Lutheran Church Lifts Ban On Gay and Lesbian Clergy

Non-celibate gay clergy may now serve in the church

On August 25, the Evangelical Lutheran Church in America, during its biennial Minneapolis Assembly, voted to allow non-celibate gay and lesbian clergy who are in committed same-gender relationships to serve in the church.

The Church had allowed celibate lesbian and gay ministers to serve since the 1990s. With 4.7 million members throughout the country, the ELCA is the largest Lutheran denomination in the United States, and the country’s largest denomination to allow for the appointment of sexually active lesbian and gay clergy.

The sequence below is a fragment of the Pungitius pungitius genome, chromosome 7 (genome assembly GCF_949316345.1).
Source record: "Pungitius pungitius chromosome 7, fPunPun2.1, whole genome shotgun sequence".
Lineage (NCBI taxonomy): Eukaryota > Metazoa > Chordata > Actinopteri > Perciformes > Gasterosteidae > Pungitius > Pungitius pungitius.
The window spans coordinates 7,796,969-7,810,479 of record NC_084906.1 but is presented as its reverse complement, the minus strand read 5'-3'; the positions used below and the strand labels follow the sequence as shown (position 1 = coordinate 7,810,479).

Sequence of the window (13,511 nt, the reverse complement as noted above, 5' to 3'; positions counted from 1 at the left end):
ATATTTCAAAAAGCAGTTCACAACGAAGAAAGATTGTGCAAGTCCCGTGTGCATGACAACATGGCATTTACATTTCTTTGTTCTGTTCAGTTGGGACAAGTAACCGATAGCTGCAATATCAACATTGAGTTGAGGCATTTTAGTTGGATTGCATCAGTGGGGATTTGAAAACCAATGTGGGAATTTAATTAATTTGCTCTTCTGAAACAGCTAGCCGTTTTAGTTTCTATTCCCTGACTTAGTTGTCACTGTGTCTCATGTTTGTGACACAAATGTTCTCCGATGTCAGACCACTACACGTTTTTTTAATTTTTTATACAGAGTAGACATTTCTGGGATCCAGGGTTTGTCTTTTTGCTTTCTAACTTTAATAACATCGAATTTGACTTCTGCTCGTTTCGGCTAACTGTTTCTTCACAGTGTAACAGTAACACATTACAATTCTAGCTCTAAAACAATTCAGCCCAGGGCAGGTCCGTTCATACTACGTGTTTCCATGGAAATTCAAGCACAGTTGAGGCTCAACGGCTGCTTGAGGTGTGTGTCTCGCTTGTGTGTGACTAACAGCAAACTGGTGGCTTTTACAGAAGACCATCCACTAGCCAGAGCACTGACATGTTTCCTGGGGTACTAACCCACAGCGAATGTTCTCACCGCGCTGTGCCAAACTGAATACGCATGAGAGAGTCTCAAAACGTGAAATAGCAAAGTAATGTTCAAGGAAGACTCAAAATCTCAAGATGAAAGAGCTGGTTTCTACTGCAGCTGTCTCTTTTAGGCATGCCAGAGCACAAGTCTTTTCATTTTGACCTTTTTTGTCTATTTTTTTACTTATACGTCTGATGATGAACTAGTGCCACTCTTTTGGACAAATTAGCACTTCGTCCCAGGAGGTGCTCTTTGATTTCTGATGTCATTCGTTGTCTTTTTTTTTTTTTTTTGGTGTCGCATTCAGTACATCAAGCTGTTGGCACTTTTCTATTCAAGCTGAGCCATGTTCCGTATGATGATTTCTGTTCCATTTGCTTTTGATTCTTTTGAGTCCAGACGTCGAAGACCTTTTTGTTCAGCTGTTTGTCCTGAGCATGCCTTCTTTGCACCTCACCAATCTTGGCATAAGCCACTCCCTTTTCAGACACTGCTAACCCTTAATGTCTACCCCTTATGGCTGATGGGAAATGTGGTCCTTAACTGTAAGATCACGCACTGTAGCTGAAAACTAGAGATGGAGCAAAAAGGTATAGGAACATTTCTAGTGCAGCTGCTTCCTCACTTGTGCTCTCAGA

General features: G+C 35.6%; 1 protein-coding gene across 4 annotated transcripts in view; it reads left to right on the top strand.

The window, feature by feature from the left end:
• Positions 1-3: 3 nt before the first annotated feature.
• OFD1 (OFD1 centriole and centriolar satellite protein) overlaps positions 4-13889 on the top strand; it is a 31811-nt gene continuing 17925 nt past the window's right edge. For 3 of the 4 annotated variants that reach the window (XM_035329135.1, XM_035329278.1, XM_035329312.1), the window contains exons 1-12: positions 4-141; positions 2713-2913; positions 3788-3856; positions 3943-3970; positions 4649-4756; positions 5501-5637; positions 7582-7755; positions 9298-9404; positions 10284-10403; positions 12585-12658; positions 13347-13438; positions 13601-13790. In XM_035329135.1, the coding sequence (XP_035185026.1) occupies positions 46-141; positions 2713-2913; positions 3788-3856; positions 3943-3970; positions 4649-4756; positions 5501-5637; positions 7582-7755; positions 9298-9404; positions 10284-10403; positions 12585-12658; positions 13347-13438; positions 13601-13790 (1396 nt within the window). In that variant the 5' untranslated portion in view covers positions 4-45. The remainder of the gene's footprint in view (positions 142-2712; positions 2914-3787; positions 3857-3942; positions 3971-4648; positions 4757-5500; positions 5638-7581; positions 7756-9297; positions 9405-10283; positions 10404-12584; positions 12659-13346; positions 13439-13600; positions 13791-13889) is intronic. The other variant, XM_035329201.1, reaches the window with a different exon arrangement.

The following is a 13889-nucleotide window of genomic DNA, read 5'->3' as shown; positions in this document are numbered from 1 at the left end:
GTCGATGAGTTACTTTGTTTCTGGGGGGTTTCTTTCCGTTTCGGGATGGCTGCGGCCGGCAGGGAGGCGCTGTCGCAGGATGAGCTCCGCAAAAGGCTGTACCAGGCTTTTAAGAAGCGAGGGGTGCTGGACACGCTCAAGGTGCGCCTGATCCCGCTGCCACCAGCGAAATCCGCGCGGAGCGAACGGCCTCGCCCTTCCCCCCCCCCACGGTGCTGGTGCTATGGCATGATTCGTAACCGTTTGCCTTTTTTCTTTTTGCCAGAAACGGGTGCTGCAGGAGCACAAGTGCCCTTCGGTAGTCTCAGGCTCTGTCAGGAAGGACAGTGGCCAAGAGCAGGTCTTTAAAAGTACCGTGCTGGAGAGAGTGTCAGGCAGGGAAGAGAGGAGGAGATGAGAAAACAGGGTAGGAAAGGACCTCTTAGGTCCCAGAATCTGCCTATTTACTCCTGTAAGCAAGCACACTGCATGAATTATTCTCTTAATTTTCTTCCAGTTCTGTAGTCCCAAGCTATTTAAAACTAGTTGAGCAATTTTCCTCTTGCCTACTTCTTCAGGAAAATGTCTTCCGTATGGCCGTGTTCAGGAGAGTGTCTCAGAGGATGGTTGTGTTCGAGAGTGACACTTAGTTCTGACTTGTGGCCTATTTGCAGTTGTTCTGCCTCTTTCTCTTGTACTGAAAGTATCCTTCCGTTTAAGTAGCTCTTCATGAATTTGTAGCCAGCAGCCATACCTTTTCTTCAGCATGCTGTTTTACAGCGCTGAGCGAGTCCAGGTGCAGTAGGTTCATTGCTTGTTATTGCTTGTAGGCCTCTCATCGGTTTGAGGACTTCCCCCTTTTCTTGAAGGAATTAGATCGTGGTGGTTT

Of the more than 1000 Church representatives who gathered at Minneapolis, 559 voted to lift the previous ban, while 451 voted to keep it, fearing that acceptance of non-celibate LGBT clergy would drive some of the ELCA members away from the denomination.

But, even before the decision, some members of the church recognized the importance of this vote for years to come. “What they don’t say is that we’re losing people now who see that exclusion of gay, lesbian, bisexual and transgender individuals by the church is unloving and hypocritical,” Atlanta minister Bradley Schmeling said, “We have the chance to demonstrate to the next generation of Christians that our church can be open and loving to all people.”

During the same meeting, the ELCA voted 619-402 to allow individual congregations to recognize same-gender unions if they choose to do so.

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